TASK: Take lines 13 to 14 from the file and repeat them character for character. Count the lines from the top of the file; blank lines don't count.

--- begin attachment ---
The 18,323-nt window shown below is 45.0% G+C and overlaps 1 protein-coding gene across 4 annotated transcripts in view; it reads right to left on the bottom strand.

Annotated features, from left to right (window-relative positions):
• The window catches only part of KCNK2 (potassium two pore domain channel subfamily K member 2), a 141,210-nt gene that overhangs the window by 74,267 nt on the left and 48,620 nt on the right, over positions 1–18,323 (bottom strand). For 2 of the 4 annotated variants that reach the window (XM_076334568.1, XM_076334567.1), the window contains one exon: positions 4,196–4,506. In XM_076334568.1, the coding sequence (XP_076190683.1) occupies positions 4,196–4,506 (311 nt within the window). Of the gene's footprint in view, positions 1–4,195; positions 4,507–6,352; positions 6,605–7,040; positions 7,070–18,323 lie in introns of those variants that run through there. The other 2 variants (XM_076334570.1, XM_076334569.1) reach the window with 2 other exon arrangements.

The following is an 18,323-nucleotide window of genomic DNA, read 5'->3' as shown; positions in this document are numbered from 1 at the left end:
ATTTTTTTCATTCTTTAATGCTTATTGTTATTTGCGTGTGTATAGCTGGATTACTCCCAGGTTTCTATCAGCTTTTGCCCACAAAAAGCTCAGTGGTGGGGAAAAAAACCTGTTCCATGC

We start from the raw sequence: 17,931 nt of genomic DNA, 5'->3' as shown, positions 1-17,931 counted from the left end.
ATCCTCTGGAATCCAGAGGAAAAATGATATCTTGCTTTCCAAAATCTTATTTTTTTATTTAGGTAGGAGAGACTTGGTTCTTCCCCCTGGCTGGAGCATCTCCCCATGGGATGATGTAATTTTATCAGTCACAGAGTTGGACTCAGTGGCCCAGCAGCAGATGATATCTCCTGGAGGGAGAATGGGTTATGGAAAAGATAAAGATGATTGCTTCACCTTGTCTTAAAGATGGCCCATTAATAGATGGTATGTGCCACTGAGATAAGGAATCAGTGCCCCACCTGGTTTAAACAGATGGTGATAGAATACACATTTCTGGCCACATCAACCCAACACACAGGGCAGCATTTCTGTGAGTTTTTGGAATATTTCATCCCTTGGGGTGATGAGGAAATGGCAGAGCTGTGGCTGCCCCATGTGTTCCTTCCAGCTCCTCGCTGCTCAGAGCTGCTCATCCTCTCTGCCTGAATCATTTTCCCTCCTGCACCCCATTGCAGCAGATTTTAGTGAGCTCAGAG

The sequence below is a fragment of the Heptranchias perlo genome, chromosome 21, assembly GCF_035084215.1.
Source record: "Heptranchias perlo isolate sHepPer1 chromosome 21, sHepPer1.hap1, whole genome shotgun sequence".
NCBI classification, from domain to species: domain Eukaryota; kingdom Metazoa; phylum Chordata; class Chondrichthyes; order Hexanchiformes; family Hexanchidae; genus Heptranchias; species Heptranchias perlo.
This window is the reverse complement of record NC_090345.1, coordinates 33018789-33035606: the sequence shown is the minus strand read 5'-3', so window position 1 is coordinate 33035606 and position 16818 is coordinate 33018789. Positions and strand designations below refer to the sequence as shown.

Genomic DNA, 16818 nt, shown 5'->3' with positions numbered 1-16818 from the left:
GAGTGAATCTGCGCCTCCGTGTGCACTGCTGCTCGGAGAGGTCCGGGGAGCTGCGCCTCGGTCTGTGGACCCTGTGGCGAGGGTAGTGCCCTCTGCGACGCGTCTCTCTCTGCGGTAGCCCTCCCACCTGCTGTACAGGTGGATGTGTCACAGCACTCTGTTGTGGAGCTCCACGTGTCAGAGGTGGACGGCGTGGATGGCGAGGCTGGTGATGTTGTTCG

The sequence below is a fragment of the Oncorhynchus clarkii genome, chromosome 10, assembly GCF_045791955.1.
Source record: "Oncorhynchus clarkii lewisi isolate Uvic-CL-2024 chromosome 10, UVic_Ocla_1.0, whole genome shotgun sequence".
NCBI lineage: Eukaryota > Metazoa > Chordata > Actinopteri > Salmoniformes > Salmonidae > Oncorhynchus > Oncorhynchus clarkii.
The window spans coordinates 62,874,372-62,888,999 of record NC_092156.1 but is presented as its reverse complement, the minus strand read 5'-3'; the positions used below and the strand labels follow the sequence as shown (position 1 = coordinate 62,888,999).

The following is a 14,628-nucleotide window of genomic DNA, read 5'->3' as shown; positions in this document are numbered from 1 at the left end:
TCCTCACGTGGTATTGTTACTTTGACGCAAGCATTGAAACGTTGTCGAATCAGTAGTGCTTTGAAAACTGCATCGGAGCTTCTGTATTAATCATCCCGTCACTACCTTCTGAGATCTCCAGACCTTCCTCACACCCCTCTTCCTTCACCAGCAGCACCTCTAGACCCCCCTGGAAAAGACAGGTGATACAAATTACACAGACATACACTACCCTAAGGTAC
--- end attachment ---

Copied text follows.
GAGTGAATCTGCGCCTCCGTGTGCACTGCTGCTCGGAGAGGTCCGGGGAGCTGCGCCTCGGTCTGTGGACCCTGTGGCGAGGGTAGTGCCCTCTGCGACGCGTCTCTCTCTGCGGTAGCCCTCCCACCTGCTGTACAGGTGGATGTGTCACAGCACTCTGTTGTGGAGCTCCACGTGTCAGAGGTGGACGGCGTGGATGGCGAGGCTGGTGATGTTGTTCG

The sequence below is a fragment of the Oncorhynchus clarkii genome, chromosome 10, assembly GCF_045791955.1.